I write on behalf on the beleaguered residents of Tai Mei Tuk, and other villagers along the Ting Kok Road in Tai Po.
For more than 18 months we have had to suffer the prolonged and disorganised works being conducted on behalf of the Territory Development Department (TDD) under the cover of improvement works to Ting Kok Road.
The whole project from Shuen Wan to Tai Mei Tuk is an absolute shambles of equipment, soil stockpiles and excavations. No one section of this contract has been fully completed to date.
Three sets of traffic diversions are permanently in operation, and have been since the start of the works. These diversions and associated traffic lights add 20 minutes to the journey to Tai Po. It is obvious to everybody that there is a total lack of supervision either by the contractor, or by consulting or government engineers.
The estimated dates for completion given on the signs change as frequently as the winning numbers of the Mark Six.
In fact, you would be wiser putting money on the Mark Six rather than accepting any date for completion of these works. The works outside my own house were set for completion in November 1999. This then changed to March 2001 and now stands at December 2000. I would estimate that the contractor has under estimated again by least three months.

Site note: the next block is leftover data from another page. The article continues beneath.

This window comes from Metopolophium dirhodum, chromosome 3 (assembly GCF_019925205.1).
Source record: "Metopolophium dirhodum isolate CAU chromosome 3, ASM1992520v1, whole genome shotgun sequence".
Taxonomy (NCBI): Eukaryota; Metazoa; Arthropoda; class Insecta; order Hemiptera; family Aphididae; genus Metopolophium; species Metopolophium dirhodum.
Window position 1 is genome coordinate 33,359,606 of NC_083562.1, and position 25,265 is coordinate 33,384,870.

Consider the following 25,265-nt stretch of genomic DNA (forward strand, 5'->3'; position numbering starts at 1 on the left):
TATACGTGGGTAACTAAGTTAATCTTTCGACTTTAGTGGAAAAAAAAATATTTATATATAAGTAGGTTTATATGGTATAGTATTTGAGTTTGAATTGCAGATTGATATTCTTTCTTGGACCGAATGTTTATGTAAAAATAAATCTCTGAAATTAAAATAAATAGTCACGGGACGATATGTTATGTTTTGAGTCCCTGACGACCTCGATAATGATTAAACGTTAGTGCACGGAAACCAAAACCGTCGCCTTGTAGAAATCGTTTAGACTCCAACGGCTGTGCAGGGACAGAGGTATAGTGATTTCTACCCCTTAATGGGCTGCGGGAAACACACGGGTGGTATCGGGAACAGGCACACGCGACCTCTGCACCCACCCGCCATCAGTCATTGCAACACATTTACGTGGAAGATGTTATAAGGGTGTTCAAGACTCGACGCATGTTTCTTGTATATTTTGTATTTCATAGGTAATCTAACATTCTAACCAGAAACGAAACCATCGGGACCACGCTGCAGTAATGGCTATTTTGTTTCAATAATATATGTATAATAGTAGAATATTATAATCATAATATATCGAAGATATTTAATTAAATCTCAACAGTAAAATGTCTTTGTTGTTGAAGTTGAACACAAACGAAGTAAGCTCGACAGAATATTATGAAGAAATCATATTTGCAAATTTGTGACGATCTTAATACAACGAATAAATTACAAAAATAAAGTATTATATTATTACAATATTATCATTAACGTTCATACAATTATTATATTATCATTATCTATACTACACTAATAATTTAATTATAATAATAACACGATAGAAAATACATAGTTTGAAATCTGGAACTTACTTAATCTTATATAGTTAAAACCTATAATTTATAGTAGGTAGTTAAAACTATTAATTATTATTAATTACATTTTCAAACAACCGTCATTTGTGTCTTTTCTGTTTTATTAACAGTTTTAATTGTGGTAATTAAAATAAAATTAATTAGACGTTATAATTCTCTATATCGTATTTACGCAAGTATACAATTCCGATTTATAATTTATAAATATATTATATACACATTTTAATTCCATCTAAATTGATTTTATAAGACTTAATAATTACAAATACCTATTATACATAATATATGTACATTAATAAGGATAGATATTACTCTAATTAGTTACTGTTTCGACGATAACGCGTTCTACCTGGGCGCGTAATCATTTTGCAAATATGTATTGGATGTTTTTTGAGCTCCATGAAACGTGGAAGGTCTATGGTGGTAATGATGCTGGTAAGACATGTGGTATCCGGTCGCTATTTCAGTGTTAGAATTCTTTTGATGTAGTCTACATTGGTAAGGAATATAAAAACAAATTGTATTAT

On a serious level, the numerous and shoddy diversions of the cycle track now mean many cyclists prefer to ride on the busy road rather than going the signed 'off-road' way. Parts of the roadway that used to have the protection of crash barriers currently do not on new sections. In some areas, footpaths will flood after heavy rain, thus forcing pedestrians to walk on the road. Again, after heavy rain, the whole bay area along the road is a mass of polluted water caused by run-off from this site. There is not one settlement tank to be seen on the whole site, so again after heavy rains all the excavations are pumped directly into the bay or road drains, which then enter the bay. Due to the breakage of water pipes, water supplies have been interrupted on seven occasions (once for half a Sunday and on another occasion from 5pm to 11pm). These are in addition to scheduled stoppages.
Perhaps, one day, the TDD's chief engineer would like to leave the comfort of his air-conditioned office in North Point and see for himself what an absolute mess these works have created.
The situation I have described is a reflection of the construction industry in Hong Kong today, with projects underbid by contractors who in turn underresource the contract to reduce losses, while the engineers employed to 'supervise' the works look on helplessly. The people paying the salaries for all parties - most construction works being government department projects - get the maximum inconvenience and the environment takes a pounding.
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